The feast of Weeks was held seven weeks from the benedictory Passover Sabbath (Deut. 16:9-12). It was also called the “feast of harvest, the firstfruits of thy labors” (Exodus 23:16) where they were to offer a “tribute of a freewill offering” according as the Lord thy God hath blessed thee” (Deut. 16:10). This festival was to be held on one day. It celebrated the beginning of Israel’s harvest season. During this prosperous season it would be particularly tempting for the people to fall prey to pride, forgetting the God had provided the land, given the rain, and flourished the crop (Deut. 8:7-17).[21] Therefore, Moses again commanded Israel to “remember that thou wast a bondman in Egypt” (Deut. 16:12). Sheaves of wheat were additionally placed on the sacrificial altars to remind the participants that God had given the increase. Additionally, the number of animal offerings during Weeks was increased over the single Passover lamb (thirteen animals altogether: nine lambs, a young bull, one kid goat, and two rams; Lev. 23:18). In this way the increased repetition of offerings again point to that future, ultimate sacrifice of the Savior himself.[22] Included in the celebration were meal offerings of two loaves of leavened wheat bread, representing a return of a portion “according as the Lord thy God hath blessed” them (Deut. 16:10).

At the end of the harvest season, Israel was to hold their third and final feast, the feast of Tabernacles (Deut. 16:13-15). This was a full seven-day festival where the people were to rejoice in the bounty afforded by the Lord.

If the beginning of the harvest had pointed back to the birth of Israel in the Exodus from Egypt, and forward to the true Passover-sacrifice in the future; if the corn-harvest was connected with the giving of the law on Mount Sinai in the past, and the outpouring of the Holy Spirit on the Day of Pentecost; the harvest-thanksgiving of the Feast of Tabernacles¬†reminded¬†Israel, on the one hand, of their dwelling in booths in the wilderness, while, on the other hand, it pointed to the final harvest when Israel’s mission should be completed, and all nations gathered unto the Lord.[23]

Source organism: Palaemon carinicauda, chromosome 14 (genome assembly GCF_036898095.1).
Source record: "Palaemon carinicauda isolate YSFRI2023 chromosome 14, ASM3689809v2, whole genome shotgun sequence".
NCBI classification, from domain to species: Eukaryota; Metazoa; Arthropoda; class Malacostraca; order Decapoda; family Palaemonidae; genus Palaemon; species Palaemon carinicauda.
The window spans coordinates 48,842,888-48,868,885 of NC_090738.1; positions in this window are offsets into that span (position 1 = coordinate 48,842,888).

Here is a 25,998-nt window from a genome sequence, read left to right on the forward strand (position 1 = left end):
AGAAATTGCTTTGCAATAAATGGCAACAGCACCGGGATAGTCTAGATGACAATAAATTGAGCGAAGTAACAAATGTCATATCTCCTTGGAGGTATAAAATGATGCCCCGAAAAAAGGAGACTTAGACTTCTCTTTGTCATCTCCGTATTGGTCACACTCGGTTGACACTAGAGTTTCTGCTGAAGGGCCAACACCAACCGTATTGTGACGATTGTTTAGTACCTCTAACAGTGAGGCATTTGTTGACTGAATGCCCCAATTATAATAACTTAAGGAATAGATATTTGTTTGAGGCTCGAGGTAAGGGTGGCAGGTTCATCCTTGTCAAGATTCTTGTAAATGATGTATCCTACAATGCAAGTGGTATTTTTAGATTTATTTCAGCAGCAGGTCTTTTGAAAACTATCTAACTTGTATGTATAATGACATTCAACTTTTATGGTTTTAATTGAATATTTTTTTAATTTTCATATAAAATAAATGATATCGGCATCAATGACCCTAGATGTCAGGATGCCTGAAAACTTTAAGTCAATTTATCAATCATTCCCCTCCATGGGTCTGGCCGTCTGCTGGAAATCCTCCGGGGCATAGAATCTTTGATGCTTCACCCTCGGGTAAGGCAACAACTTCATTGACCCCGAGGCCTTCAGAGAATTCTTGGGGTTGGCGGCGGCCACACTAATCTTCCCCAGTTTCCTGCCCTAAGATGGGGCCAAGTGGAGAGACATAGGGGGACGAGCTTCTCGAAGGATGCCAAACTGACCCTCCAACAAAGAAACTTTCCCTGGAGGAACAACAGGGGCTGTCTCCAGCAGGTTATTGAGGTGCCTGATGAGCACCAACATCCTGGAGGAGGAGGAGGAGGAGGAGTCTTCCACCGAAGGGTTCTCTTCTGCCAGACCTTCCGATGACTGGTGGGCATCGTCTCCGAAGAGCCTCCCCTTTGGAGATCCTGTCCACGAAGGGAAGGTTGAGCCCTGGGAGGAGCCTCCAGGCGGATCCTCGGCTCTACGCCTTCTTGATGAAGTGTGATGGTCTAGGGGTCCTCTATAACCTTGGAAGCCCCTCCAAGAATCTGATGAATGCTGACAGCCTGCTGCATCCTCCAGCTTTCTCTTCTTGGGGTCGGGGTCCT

One of the significant aspects of Tabernacles was the construction of booths, or frail huts, which the people would live in for the seven days of the festival. During this time they rehearsed the law as noted above.[24] “Ye shall dwell in booths [constructed of branches, flowers, leaves, and fruit]” that you generations may know that I made the children of Israel to dwell in booths, when I brought them out of the land of Egypt” (Lev. 23:42-43). This was a time of bounty; a time described by Moses as when “thou hast eaten and art full” (Deut. 8:12). Comfort breeds complacency and forgetfulness. Therefore, living in crude huts would offer them the opportunity to remember their constant dependence on the Lord. It is noteworthy that the number of sacrificial offerings ordained during this week eclipses the earlier two feasts. Israel was to participate in nearly two hundred animal offerings through those seven days.[25] Obviously the richness of this sacrificial repetition offered Israel a way to indelibly etch into their hearts the coming offering of Jesus as the Lamb of God.

Living in these booths served a double function: first, the memory of past trials through dramatically re-enacting the forty year wandering was designed to give Israel proper perspective during Canaan’s prosperity; and second, this booth-dwelling would also point Israel’s minds forward to the time when, if they have been faithful to the covenant, the Lord will say “there is a place prepared for you in the mansions of my Father” (Enos 1:27).

The extraordinary nature of these seasonal celebrations is truly remarkable. In the words of two Jewish scholars,

Whatever memories were unleashed by the commemorative rituals and liturgies were surely not a matter of intellection, but of evocation and identification, there are sufficient clues to indicate that what was suddenly drawn up from the past was not a series of facts to be contemplated at a distance, but a series of situations into which one could somehow be existentially drawn.[26]

To be a classical Jew is to be intoxicated by faith in God, to live every moment in his presence, to shape every hour by the paradigm of Torah. The day with its worship morning and evening [reciting the¬†Shema], the week with its climax at the Sabbath, the season marked by nature’s commemoration of Israel’s sacred history-these shape life into rhythms of sanctification.[27]

These instructions in Deuteronomy concerning Israel’s feasts and festivals form another of Moses’ prescriptions against spiritual amnesia.

Thus, even their weekly and yearly calendars provided a way for Israel to remember the Lord.

Significant Years